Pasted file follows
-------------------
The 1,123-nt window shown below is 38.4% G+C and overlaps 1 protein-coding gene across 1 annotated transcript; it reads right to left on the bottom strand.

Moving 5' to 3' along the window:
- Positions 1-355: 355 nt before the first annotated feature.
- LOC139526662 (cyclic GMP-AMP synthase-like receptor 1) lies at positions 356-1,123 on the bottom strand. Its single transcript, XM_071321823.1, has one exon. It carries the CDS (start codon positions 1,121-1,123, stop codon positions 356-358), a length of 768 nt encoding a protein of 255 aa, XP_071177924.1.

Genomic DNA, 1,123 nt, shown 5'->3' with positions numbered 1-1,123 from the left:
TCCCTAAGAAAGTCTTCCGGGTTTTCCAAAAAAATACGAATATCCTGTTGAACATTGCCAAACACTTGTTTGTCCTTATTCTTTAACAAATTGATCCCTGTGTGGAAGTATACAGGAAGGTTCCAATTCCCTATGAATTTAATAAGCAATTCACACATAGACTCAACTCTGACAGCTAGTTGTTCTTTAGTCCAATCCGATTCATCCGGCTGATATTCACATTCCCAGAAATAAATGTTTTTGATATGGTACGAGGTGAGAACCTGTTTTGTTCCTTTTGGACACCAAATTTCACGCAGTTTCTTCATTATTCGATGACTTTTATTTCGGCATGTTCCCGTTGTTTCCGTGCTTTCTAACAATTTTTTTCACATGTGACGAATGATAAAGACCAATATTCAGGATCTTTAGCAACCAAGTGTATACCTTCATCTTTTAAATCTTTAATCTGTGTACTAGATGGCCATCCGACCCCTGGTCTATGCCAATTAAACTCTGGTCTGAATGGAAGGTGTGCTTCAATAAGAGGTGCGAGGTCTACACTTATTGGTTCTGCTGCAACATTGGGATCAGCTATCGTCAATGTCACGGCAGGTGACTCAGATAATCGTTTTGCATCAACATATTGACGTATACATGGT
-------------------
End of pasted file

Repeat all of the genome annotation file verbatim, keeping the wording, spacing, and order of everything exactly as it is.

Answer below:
The 1,123-nt window shown below is 38.4% G+C and overlaps 1 protein-coding gene across 1 annotated transcript; it reads right to left on the bottom strand.

Moving 5' to 3' along the window:
- Positions 1-355: 355 nt before the first annotated feature.
- LOC139526662 (cyclic GMP-AMP synthase-like receptor 1) lies at positions 356-1,123 on the bottom strand. Its single transcript, XM_071321823.1, has one exon. It carries the CDS (start codon positions 1,121-1,123, stop codon positions 356-358), a length of 768 nt encoding a protein of 255 aa, XP_071177924.1.

Genomic DNA, 1,123 nt, shown 5'->3' with positions numbered 1-1,123 from the left:
TCCCTAAGAAAGTCTTCCGGGTTTTCCAAAAAAATACGAATATCCTGTTGAACATTGCCAAACACTTGTTTGTCCTTATTCTTTAACAAATTGATCCCTGTGTGGAAGTATACAGGAAGGTTCCAATTCCCTATGAATTTAATAAGCAATTCACACATAGACTCAACTCTGACAGCTAGTTGTTCTTTAGTCCAATCCGATTCATCCGGCTGATATTCACATTCCCAGAAATAAATGTTTTTGATATGGTACGAGGTGAGAACCTGTTTTGTTCCTTTTGGACACCAAATTTCACGCAGTTTCTTCATTATTCGATGACTTTTATTTCGGCATGTTCCCGTTGTTTCCGTGCTTTCTAACAATTTTTTTCACATGTGACGAATGATAAAGACCAATATTCAGGATCTTTAGCAACCAAGTGTATACCTTCATCTTTTAAATCTTTAATCTGTGTACTAGATGGCCATCCGACCCCTGGTCTATGCCAATTAAACTCTGGTCTGAATGGAAGGTGTGCTTCAATAAGAGGTGCGAGGTCTACACTTATTGGTTCTGCTGCAACATTGGGATCAGCTATCGTCAATGTCACGGCAGGTGACTCAGATAATCGTTTTGCATCAACATATTGACGTATACATGGT